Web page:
Linux leaders at open-source summit

BURLINGAME, CA--A panel of Linux luminaries took the stage at last week's Open Source Development Labs (OSDL) Linux Summit and held forth on a range of topics, from the threat of software patents to the challenges of making a career in open source.

The panel included the creator of Linux himself, Linus Torvalds, who serves as an OSDL fellow; Mitch Kapor, chairman of the Mozilla foundation and semi-legendary founder of Lotus Development Corp; Andrew Morton, maintainer of the Linux kernel for the OSDL and Torvalds' "right-hand man"; and Brian Behlendorf, CTO of CollabNet and a founder of the Apache open-source project. The event was emceed by OSDL CEO Stuart Cohen.

Torvalds saw the current accelerating growth of demand for open-source technology as a result of what some critics see as a flaw in the process: the fragmentation of projects in the open-source community.

"What I see as a strength of open source is the fact that it is an ecosystem model, where you have competing and often symbiotic relationships between projects," he said.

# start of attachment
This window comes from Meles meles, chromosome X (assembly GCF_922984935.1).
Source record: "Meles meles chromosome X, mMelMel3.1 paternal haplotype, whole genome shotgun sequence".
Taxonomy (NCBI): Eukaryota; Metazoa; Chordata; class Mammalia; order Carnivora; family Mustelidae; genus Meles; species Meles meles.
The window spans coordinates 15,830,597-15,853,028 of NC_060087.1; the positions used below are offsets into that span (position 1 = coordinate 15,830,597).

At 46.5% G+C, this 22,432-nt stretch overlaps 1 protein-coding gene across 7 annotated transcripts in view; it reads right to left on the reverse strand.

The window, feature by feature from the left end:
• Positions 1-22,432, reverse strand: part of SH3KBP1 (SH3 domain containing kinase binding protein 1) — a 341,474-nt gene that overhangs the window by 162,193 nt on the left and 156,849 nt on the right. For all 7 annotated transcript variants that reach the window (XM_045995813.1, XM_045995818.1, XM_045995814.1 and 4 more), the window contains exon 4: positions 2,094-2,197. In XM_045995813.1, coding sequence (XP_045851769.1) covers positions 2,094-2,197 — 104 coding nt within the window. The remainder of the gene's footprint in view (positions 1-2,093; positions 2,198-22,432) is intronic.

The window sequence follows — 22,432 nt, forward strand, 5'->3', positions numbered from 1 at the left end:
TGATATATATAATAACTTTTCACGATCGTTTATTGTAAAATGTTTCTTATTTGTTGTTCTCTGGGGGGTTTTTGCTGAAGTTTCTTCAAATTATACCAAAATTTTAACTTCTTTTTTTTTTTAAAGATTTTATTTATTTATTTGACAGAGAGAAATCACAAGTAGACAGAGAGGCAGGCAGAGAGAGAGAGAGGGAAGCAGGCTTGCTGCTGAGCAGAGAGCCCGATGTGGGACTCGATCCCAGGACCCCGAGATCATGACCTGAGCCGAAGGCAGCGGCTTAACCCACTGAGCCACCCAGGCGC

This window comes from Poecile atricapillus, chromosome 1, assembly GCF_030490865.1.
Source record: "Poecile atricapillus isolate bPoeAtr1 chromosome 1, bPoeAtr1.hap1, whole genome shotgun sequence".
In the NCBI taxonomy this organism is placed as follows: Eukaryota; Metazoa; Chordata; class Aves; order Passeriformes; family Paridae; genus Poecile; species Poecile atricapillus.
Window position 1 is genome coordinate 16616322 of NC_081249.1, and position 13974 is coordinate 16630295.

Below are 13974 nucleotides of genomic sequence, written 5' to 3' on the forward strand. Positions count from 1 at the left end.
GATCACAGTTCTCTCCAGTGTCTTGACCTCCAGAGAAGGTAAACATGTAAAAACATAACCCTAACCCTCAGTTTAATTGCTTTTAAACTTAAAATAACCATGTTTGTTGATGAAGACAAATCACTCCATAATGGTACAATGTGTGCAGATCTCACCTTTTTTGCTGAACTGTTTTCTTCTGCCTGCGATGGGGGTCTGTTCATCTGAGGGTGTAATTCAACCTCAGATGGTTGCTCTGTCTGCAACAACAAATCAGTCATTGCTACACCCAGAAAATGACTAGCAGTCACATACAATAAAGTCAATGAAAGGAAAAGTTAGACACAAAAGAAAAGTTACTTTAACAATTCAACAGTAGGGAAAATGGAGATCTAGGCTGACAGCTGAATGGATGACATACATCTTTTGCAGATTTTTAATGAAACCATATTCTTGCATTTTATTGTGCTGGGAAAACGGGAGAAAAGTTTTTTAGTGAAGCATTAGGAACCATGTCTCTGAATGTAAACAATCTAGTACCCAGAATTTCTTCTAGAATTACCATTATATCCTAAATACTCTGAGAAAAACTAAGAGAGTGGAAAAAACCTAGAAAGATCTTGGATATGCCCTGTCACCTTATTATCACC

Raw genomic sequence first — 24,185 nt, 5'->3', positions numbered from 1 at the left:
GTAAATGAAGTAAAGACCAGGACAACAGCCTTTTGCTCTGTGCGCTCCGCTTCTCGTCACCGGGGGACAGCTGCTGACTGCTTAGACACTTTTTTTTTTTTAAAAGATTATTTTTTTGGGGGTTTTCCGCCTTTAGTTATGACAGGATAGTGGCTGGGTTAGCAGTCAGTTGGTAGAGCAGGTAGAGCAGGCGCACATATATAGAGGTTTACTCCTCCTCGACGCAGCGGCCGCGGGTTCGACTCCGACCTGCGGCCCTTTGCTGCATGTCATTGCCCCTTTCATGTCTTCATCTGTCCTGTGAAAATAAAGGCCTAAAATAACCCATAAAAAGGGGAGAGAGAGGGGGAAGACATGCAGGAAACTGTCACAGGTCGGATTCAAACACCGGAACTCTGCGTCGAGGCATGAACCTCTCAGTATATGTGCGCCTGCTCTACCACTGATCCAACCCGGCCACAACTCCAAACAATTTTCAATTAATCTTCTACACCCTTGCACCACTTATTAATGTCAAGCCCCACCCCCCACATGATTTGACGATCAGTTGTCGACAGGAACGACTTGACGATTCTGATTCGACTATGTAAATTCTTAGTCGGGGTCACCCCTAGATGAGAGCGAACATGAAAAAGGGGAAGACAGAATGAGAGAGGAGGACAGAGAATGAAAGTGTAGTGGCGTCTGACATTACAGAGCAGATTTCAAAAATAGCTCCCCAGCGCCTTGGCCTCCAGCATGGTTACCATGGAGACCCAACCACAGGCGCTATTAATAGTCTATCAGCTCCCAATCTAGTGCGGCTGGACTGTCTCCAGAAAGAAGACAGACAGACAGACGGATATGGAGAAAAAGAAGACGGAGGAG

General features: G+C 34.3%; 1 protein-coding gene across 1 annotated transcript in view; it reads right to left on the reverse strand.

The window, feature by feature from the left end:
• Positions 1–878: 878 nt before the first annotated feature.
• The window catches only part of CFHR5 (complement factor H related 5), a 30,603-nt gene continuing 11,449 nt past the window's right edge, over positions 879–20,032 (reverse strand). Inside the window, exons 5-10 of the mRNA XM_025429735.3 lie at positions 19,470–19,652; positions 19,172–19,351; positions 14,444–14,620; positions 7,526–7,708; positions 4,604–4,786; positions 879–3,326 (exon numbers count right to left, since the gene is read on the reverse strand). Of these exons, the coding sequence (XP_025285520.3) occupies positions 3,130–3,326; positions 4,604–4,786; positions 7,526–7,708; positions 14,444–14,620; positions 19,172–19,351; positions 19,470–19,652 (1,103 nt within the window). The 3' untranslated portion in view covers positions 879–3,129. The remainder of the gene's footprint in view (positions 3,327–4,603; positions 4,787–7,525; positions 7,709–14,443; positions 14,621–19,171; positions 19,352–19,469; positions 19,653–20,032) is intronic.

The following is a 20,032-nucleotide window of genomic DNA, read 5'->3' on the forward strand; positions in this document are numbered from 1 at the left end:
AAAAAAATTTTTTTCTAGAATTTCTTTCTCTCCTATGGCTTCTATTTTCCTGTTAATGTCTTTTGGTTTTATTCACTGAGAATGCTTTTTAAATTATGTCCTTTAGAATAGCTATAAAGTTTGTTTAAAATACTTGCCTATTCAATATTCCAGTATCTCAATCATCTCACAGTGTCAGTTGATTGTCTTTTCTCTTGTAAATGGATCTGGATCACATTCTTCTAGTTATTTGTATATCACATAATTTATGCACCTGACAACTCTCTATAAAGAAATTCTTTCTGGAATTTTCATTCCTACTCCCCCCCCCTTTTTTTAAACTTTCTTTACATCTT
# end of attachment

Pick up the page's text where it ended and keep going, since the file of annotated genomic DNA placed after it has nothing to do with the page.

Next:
Still, the fragmentation of open-source projects might also be seen as an inhibiting factor, Kapor said, at least as far as the Linux desktop is concerned.

"The reason is this 'community of communities,'" he said. "There are a number of different projects, each of which has some part of the desktop. There's GNOME, there's KDE, there's, there's Mozilla, and there's Open Office. It's not principally a technical problem, but more of an organizational issue. The incentives just haven't been there for those groups to cooperate, because they each see the world slightly differently with different sets of goals."

Morton agreed that the Linux development is run by a "community of communities. The solution is to concentrate on "well-defined interfaces and standards so that the projects can work together," he said.

Behlendorf said that he spends most of his time these days talking with companies and groups about "the software problem" and how open-source approaches might help.

"There is a disaster out there in terms of how people write software," he said. "Most software projects fail, and a lot of people--even behind corporate firewalls--are trying to figure out what makes the open-source community work. I think it's good that we made it look like it works--actually there are a lot of experiments done in parallel."